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MDMA itself is categorized as a Schedule I Controlled Substance under the Controlled Substances Act. It is hard to find a pure version of MDMA, so the ones being sold illicitly are most likely not “pure MDMA”. It is possible that the ecstasy or molly being sold do not contain MDMA at all—and the person has no way of knowing.

In some cases, MDMA is replaced with PMA or paramethoxyamphetamine. It creates a sensation that’s similar to MDMA, but its lethal dose is much lower, which means overdose is much more likely.

As a Schedule I drug, it has no accepted medical use at the moment, but the potential for abuse is high.

As a party drug, ecstasy is most popular among college students, particularly in raves and concerts. Studies suggest that around 1 in every 10 college students have experimented with ecstasy.

Ecstasy Abuse and Effects

Ecstasy is abused because it makes users feel good. Both ecstasy and molly can induce a feeling of happiness, euphoria, and well-being, which is why users often act friendly while under the influence.

These drugs may also enhance a person’s senses—which is why they are commonly taken during raves, where the lights and music are “enhanced”.

Using ecstasy may also cause effects like calmness, relaxation, empathy, reduced inhibitions, and increased energy.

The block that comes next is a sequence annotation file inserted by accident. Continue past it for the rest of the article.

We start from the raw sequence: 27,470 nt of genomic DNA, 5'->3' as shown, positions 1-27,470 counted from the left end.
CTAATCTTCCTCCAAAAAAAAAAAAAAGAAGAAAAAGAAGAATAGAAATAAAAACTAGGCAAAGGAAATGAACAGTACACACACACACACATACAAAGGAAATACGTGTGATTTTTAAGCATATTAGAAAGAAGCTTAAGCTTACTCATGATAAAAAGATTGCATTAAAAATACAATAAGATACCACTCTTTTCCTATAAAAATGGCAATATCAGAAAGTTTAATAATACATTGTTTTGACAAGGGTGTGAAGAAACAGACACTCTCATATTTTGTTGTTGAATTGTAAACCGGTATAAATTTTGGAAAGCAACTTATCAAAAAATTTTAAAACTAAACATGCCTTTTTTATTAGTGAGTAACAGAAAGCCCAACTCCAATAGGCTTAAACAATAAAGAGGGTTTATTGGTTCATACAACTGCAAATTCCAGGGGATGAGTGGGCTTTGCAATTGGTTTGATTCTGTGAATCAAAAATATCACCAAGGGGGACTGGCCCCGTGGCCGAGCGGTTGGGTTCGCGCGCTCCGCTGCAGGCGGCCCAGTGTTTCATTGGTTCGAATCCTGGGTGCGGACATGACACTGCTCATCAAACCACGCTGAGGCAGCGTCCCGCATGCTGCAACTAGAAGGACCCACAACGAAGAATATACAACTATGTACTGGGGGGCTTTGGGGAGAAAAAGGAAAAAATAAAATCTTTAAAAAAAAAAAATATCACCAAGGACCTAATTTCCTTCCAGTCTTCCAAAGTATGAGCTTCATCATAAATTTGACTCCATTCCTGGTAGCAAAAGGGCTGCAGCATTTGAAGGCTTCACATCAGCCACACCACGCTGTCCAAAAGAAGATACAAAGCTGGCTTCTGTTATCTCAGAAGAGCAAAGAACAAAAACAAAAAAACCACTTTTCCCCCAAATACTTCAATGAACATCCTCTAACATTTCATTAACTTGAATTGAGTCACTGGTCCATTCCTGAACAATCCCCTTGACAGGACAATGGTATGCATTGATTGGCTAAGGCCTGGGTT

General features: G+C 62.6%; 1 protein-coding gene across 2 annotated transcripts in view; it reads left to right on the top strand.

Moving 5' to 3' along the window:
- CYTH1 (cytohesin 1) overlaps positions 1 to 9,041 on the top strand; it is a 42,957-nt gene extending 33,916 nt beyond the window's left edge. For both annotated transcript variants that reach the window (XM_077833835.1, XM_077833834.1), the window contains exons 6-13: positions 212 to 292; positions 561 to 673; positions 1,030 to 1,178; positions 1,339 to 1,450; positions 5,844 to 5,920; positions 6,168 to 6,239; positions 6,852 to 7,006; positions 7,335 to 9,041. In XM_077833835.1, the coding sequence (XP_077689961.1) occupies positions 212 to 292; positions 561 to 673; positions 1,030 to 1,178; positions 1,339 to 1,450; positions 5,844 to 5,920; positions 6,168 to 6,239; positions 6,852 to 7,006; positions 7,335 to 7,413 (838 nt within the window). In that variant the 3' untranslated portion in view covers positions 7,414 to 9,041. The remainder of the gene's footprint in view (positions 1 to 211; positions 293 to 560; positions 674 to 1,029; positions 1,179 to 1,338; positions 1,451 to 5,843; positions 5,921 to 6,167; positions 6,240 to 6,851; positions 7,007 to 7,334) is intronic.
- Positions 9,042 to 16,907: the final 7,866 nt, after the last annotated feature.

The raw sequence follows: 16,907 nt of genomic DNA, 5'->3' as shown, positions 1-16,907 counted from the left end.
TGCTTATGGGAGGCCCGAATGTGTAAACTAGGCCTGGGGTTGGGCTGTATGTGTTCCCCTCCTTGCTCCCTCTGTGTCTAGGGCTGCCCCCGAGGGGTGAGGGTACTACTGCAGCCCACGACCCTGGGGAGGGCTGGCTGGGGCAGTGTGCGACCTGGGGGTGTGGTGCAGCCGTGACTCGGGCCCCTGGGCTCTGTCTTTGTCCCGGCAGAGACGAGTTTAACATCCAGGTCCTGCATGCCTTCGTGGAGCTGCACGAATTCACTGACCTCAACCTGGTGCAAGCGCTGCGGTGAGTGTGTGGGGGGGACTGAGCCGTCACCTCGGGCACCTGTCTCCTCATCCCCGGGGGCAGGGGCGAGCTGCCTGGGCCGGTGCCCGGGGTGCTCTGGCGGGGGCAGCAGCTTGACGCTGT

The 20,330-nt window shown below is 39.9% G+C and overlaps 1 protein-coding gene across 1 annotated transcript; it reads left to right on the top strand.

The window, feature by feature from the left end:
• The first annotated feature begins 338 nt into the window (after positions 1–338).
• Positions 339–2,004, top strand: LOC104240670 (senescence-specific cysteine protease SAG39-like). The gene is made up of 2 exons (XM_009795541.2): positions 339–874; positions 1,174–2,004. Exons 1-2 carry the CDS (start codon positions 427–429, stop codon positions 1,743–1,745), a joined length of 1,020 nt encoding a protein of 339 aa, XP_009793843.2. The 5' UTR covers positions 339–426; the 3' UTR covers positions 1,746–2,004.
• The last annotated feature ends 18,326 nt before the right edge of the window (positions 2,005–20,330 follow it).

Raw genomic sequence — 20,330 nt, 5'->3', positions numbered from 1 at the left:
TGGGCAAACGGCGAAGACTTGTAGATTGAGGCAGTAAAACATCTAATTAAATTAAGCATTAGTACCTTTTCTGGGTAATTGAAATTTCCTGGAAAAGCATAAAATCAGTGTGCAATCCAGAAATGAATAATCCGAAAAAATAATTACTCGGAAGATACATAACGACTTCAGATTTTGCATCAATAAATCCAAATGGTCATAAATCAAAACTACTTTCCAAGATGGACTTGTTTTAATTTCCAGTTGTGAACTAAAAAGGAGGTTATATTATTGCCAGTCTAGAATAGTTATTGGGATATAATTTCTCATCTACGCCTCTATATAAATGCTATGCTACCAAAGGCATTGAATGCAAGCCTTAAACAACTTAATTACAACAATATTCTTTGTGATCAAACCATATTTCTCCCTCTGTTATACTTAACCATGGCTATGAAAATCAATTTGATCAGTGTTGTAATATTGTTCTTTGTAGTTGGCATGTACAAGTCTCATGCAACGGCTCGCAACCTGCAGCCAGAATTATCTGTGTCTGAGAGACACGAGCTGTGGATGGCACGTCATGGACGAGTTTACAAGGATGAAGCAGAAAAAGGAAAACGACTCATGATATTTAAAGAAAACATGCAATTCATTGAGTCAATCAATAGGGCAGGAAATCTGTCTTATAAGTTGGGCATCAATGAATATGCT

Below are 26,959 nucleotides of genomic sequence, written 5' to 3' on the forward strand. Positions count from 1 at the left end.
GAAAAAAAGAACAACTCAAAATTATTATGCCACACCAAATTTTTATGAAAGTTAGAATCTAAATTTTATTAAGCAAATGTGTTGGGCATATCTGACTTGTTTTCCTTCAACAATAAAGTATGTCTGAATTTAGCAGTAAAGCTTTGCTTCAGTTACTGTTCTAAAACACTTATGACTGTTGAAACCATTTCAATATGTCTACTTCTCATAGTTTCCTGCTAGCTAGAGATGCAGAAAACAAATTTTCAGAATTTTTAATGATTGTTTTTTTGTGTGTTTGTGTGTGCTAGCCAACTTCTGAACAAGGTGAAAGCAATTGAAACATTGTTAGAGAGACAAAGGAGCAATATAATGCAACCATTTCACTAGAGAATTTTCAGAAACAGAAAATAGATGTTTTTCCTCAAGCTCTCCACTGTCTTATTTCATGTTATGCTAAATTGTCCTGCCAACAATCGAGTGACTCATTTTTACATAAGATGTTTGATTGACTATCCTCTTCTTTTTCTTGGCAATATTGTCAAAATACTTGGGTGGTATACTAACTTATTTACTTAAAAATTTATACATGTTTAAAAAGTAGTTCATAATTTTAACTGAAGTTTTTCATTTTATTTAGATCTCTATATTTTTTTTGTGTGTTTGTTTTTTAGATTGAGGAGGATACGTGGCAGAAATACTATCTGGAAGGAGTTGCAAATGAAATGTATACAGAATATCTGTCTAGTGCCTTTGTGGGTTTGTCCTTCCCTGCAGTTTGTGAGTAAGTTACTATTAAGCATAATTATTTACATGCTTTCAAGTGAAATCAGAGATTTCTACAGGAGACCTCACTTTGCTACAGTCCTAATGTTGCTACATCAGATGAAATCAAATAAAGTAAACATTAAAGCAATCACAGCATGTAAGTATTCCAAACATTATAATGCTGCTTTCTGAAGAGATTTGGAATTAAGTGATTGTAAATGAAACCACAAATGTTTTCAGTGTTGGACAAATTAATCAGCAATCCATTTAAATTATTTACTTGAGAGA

Because the drugs can lower a person’s inhibitions, they are ideal for social scenarios. The effects of ecstasy—particularly the high—lasts between 3 and 5 hours. But depending on various factors such as body weight, gender, method of administration, and amount taken, the effects may last up to 8 hours.

The high may be short-lived, but the crash can last for days.

Any use of ecstasy is considered abuse because the drug is illegal. Ecstasy overdose can cause seizures. A person who is overdosing may foam at the mouth. The person will also experience a significant increase in their body temperature. In some cases, it can aggravate an underlying heart condition, which is why overdose can be fatal.

 

Ecstasy Addiction